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Gulf of Mexico

This tag is associated with 10 posts

Birds of a feather are eaten together: Young tiger sharks take a bite out of migrating songbirds

Drymon, J. M., K. Feldheim, A. M. V. Fournier, E. A. Seubert, A. E. Jefferson, A. M. Kroetz, and S. P. Powers. 2019. Tiger sharks eat songbirds: scavenging a windfall of nutrients from the sky. Ecology 00(00):e02728. 10.1002/ecy.2728 Tiger sharks are well known to be opportunistic feeders, and that description isn’t limited to just live […]

Double, double methane and trouble: Quantifying natural and man-made methane seeps

Researchers from Texas A&M and Woods Hole tested out a new, 3D camera system designed to look at deep sea methane seeps. The high resolution, high frame rate videos yielded new insights into bubble dynamics that could influence how we respond to oil and gas spills. Eric OrensteinEric is a PhD student at the Scripps […]

A Slick Study! Natural Oil Seeps and Chlorophyll

Oil seeps are naturally occurring sources of oil to the marine environment. This study looks at the impacts of oil seeps on chlorophyll concentrations near the surface of the ocean and the results are pretty slick! Brian CaccioppoliI am a recent graduate (Dec. 2015) from the University of Rhode Island Graduate School of Oceanography, with […]

Do fish communities need natural shorelines, or are artificial structures ok?

Due to coastal development and natural erosion, shoreline fish communities are stressed. Several versions of artificial structures have been built to help mimic natural shoreline habitats, but are they all equally helping to conserve the fish species, or are some better than others? Valeska UphamFor my fisheries and aquatic science PhD I am working on […]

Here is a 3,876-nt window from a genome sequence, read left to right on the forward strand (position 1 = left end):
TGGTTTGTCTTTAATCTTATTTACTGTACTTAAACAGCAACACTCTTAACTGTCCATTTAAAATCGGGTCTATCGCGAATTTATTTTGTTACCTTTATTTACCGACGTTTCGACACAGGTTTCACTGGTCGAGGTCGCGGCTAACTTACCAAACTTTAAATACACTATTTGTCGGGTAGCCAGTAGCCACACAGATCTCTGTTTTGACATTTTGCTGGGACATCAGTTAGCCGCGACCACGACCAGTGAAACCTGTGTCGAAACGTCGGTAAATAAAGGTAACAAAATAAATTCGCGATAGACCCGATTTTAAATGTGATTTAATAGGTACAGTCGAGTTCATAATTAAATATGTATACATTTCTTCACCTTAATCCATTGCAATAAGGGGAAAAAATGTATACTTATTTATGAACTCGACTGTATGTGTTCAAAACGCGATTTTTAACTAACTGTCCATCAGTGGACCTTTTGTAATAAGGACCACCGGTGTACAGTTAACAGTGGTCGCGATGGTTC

Out of sight, out of mind: The effect of gas & oil spills on deep-sea communities

When undersea wells blowout, toxic concentrations of hydrocarbons can be rapidly released into the environment. The media presents these blowouts with dramatic images of flora and fauna covered in black tar along coastlines and on the sea surface. What are rarely shown in glossy photographs, however, are the consequences to the unseen deep-sea. Sarah FullerWith […]

The Northward Expansion: Tropical Fish Settling the Temperate Seagrass Prairie

How will northward shifting tropical species interact with the temperate habitats they encounter? An example from seagrass habitat in the northern GOM Rebecca FlynnI am a graduate of the University of Notre Dame (B.S.) and the University of Rhode Island (M.S.). I now work in southwest Florida, contributing to the management of an estuary. I […]

Analyzing bycatch to better understand natural fish communities

Commercial shrimp trawlers haul in 3 to 15 times more of anything else than they do shrimp. Most of these extra animals are dumped back into the ocean after they die, but analyzing this bycatch before it’s discarded could tell us how non-shrimp species are doing. Virginia SchutteI just finished my graduate education in the […]

Need help counting bubbles? Now you can use sound!

Bubbles elicit scenes of childhood summers playing on the front stoop or backyard. On the other hand, put bubbles at the bottom of the ocean and you will find highly educated adults toiling with complicated mathematical equations and state-of-the-art technology. Sarah FullerWith academic backgrounds in oceanography, geology, and environmental education, Sarah has traveled to far […]

Coral Invasion in the Gulf of Mexico

The black sun coral is “invading” the Gulf! Once settled, it could out-compete other benthic epifauna and change the dynamic of the region’s community structure. Valeska UphamFor my fisheries and aquatic science PhD I am working on how to tank raise urchins and transplant them onto reefs across the Florida Keys in order to help […]

How Our “Trash” Can Aid Juvenile Red Snappers

Cement, limestone, and even old barges are being used in the northern Gulf of Mexico to build additional habitats for several fish species. These recycled, man-made structures, also known as artificial reefs, have been piling up off the coast of the U.S. for the last 50-some years. While these rubble piles may look random, time […]

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